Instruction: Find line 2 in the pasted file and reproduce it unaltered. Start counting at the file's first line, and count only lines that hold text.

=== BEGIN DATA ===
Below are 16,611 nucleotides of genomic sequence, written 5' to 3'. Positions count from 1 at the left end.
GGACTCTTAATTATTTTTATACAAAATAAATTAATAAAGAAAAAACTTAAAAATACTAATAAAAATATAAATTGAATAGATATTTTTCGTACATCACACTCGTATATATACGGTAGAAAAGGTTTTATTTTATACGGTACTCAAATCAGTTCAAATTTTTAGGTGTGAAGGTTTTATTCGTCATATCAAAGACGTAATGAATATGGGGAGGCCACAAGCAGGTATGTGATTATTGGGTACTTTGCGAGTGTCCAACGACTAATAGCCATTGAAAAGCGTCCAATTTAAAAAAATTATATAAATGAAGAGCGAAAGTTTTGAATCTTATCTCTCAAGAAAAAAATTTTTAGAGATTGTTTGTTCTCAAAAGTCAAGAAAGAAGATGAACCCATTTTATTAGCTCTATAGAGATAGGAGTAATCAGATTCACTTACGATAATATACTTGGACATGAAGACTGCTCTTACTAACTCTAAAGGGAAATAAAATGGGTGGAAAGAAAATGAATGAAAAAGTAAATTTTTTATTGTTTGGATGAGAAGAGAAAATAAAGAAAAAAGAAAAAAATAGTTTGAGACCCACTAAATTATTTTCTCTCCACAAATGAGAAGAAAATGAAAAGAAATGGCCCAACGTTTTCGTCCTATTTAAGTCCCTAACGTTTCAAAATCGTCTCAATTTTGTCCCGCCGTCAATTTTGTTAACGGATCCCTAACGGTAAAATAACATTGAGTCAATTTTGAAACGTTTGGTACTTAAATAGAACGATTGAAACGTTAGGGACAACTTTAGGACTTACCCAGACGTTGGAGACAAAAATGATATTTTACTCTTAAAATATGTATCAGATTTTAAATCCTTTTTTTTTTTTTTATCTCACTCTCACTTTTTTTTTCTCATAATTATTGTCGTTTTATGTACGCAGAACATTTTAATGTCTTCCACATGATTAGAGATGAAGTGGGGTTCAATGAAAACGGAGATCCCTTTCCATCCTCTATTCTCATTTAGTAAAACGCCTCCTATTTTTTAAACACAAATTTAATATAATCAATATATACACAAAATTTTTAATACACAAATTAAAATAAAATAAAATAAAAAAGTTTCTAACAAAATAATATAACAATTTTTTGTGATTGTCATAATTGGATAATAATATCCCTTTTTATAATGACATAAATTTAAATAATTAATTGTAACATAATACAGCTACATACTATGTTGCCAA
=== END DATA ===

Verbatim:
GGACTCTTAATTATTTTTATACAAAATAAATTAATAAAGAAAAAACTTAAAAATACTAATAAAAATATAAATTGAATAGATATTTTTCGTACATCACACTCGTATATATACGGTAGAAAAGGTTTTATTTTATACGGTACTCAAATCAGTTCAAATTTTTAGGTGTGAAGGTTTTATTCGTCATATCAAAGACGTAATGAATATGGGGAGGCCACAAGCAGGTATGTGATTATTGGGTACTTTGCGAGTGTCCAACGACTAATAGCCATTGAAAAGCGTCCAATTTAAAAAAATTATATAAATGAAGAGCGAAAGTTTTGAATCTTATCTCTCAAGAAAAAAATTTTTAGAGATTGTTTGTTCTCAAAAGTCAAGAAAGAAGATGAACCCATTTTATTAGCTCTATAGAGATAGGAGTAATCAGATTCACTTACGATAATATACTTGGACATGAAGACTGCTCTTACTAACTCTAAAGGGAAATAAAATGGGTGGAAAGAAAATGAATGAAAAAGTAAATTTTTTATTGTTTGGATGAGAAGAGAAAATAAAGAAAAAAGAAAAAAATAGTTTGAGACCCACTAAATTATTTTCTCTCCACAAATGAGAAGAAAATGAAAAGAAATGGCCCAACGTTTTCGTCCTATTTAAGTCCCTAACGTTTCAAAATCGTCTCAATTTTGTCCCGCCGTCAATTTTGTTAACGGATCCCTAACGGTAAAATAACATTGAGTCAATTTTGAAACGTTTGGTACTTAAATAGAACGATTGAAACGTTAGGGACAACTTTAGGACTTACCCAGACGTTGGAGACAAAAATGATATTTTACTCTTAAAATATGTATCAGATTTTAAATCCTTTTTTTTTTTTTTATCTCACTCTCACTTTTTTTTTCTCATAATTATTGTCGTTTTATGTACGCAGAACATTTTAATGTCTTCCACATGATTAGAGATGAAGTGGGGTTCAATGAAAACGGAGATCCCTTTCCATCCTCTATTCTCATTTAGTAAAACGCCTCCTATTTTTTAAACACAAATTTAATATAATCAATATATACACAAAATTTTTAATACACAAATTAAAATAAAATAAAATAAAAAAGTTTCTAACAAAATAATATAACAATTTTTTGTGATTGTCATAATTGGATAATAATATCCCTTTTTATAATGACATAAATTTAAATAATTAATTGTAACATAATACAGCTACATACTATGTTGCCAA